My Vote, Our Israel

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WZO electionsThe deadline is rapidly approaching on the other Israel election.

April 30 is the last day eligible U.S. voters can cast a ballot for representation to the 37th World Zionist Congress, the legislative branch of the World Zionist Organization, which meets every five years to decide matters related to global Jewry and Zionism and oversees the budgets of several high-profile agencies in Israel.


The Zionist Organization, now known as the WZO, was formed in 1897 by Theodor Herzl at the First Zionist Congress in Basle, Switzerland. Since the founding of Israel in 1948, the WZO’s mission has evolved. Combined with the Jewish Agency, WZO is the official liaison between the Jewish diaspora and the Israeli government.

The WZO founded and oversees the multimillion-dollar budgets of the Jewish National Fund and the Jewish Agency. Apart from the iconic tzedakah boxes and tree-planting initiatives, the JNF is a major landowner in Israel. Likewise, the Jewish Agency, originally conceived to aid new immigrants, has expanded to funding Jewish educational programming worldwide.

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More controversial, the WZO has a settlement division that is funded by the Israeli government and is not subject to Israeli public disclosure laws. The division’s offices were raided by Israeli police during a corruption investigation last December, resulting in the passage of a resolution that would put the division totally under WZO’s control and force budget disclosure.

Yet, few of the potentially millions of eligible American voters participate, even though the bar to cast a ballot has been set low.


To cast a ballot in the election, which in America is managed by the American Zionist Movement, voters must be Jewish, a permanent resident of the United States, at least 18 years old, cannot have participated in the most recent Israeli election and must subscribe to the Jerusalem program, a document that stands as the official platform of the WZO and outlines the objectives of the Zionist movement. It was last amended in 2004 to reflect the future growth of the Jewish state as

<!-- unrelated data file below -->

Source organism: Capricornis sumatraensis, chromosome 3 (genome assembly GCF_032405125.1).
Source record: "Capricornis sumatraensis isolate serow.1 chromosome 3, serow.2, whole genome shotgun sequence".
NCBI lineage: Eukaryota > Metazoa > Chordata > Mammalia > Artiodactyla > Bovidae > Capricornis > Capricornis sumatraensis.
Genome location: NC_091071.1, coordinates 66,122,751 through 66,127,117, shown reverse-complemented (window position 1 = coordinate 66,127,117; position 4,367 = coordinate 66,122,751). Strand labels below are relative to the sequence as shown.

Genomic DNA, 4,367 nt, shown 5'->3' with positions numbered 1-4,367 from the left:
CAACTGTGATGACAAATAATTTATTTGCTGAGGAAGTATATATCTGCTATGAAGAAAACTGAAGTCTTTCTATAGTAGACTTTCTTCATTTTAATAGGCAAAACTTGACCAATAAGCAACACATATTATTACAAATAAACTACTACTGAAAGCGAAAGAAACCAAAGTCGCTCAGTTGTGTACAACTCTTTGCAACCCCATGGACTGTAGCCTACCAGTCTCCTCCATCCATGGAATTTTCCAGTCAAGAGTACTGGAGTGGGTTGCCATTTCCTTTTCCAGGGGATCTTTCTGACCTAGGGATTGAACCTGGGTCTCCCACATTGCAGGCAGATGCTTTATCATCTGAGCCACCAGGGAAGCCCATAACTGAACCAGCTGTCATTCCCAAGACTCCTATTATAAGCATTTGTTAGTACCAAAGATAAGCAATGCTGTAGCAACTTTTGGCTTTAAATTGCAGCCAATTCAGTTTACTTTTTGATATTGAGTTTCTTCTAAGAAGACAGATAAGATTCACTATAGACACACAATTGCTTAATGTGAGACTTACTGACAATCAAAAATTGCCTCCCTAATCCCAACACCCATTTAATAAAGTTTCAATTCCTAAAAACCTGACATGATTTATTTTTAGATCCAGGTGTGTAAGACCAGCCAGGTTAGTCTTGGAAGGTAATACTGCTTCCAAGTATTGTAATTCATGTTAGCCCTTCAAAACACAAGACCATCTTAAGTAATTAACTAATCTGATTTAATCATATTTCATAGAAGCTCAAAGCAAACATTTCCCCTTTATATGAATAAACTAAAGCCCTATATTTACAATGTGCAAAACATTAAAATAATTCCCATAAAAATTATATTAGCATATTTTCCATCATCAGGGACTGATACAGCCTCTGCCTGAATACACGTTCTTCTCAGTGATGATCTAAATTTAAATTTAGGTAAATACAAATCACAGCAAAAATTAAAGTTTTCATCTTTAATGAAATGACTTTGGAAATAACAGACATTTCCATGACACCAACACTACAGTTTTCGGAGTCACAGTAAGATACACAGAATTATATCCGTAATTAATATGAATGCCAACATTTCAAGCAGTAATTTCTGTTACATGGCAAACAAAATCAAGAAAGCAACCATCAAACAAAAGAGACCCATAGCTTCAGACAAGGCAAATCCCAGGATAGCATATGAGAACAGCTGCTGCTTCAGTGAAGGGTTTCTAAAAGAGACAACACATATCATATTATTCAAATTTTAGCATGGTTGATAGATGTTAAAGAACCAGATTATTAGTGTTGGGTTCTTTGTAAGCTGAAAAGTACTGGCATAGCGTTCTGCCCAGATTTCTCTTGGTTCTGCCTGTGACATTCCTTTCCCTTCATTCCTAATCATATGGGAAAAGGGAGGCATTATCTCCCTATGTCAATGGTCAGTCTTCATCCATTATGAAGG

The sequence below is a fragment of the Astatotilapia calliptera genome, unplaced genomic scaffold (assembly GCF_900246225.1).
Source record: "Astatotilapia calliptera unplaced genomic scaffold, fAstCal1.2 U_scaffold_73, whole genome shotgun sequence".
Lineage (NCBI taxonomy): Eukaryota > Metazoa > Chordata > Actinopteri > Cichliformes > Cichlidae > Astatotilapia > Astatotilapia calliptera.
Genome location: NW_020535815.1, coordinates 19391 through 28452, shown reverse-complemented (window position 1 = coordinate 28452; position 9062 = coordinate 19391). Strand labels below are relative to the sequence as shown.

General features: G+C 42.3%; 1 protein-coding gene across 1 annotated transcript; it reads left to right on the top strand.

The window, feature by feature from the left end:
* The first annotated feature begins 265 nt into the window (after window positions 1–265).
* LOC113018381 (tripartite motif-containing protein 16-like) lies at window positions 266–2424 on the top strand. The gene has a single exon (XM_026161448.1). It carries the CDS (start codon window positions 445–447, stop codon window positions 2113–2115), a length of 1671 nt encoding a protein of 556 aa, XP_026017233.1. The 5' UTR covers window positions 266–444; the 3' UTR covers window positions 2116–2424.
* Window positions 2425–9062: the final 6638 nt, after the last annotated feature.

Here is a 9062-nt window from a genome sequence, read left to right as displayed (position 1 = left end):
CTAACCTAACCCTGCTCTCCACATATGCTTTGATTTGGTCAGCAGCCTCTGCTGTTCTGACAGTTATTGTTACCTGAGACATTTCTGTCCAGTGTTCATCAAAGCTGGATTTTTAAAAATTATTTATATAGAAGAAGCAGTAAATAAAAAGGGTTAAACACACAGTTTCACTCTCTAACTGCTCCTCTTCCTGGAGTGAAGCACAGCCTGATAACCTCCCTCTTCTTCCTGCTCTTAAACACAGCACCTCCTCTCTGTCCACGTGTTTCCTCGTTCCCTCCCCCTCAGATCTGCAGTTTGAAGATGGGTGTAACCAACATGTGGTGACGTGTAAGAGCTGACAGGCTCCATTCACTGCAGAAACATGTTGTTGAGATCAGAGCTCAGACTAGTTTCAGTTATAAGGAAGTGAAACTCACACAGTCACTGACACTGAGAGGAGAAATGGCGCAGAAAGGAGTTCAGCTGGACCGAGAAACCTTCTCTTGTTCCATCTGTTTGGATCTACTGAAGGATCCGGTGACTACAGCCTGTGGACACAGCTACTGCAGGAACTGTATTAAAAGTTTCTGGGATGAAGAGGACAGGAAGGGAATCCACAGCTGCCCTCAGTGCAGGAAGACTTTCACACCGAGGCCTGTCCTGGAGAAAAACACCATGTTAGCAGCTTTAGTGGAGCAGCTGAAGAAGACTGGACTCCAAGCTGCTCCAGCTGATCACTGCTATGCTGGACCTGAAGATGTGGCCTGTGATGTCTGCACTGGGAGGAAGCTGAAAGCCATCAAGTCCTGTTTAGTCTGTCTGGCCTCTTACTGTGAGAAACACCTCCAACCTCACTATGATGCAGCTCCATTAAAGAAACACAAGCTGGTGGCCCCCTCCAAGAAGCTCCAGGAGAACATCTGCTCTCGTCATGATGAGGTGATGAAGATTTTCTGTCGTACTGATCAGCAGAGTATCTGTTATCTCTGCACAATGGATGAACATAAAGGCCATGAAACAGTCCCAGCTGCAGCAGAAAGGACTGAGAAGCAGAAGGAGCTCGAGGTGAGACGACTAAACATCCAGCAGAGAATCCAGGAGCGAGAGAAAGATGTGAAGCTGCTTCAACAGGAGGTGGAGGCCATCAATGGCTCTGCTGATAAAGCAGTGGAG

opposed to previous iterations that focused on Israel’s establishment.

For $10, or $5 for those age 30 or younger, eligible American participants can register online at myvoteourisrael.com and vote for one of 11 slates vying for seats in the WZC.

The WZC is comprised of approximately 500 seats. The largest share, 190 seats, is reserved for Israelis, and representation is determined by Knesset elections. The United States is allotted 145 seats, which are divvied up in accordance with election results. The remaining 165 seats are divided among the rest of global Jewry.

Squabbling between right-leaning and left-leaning slates began early in the election cycle. The Zionist Organization of America filed a complaint against HaTikvah, which includes leadership from J Street, the New Israel Fund and Americans for Peace Now. It seeks to bar them from running over accusations that some members support the boycott, divestment and sanctions, or BDS, movement. HaTikvah officially opposes BDS, and the complaint was dismissed, but Morton Klein, national president of ZOA, has appealed to the Zionist Supreme Court.

Looking to bring unity among Jewish Zionists is the Zionist Spring slate, which features many Baltimoreans, including Jay Bernstein and Baltimore Zionist District Chairman Jim Schiller.

Aside from the usual rallying points of combating anti-Semitism and promoting youth involvement in Israel, Zionist Spring is calling for increased budget transparency and the direct election of the WZO chairman by WZC delegates.

Rounding out the rest of the slates are: Mercaz USA: The Zionist Arm of the Conservative Movement; Alliance for New Zionist Vision; American Forum for Israel; World Sephardic Zionist Organization – Ohavei Zion; ARZA: Representing Reform Judaism; Herut North America – The Jabotinsky Movement; Green Israel: Aytzim/Green Zionist Alliance/Jewcology; Religious Zionist Slate: and Vote Torah for the Soul of Israel.

Twenty-five percent of each slate must be set aside for delegates under age 35, and 30 percent of each list must be women.

The 37th WZC will convene in Jerusalem in October.

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Melissa Apter is a reporter at Baltimore Jewish Times, a sister publication of Washington Jewish Week.

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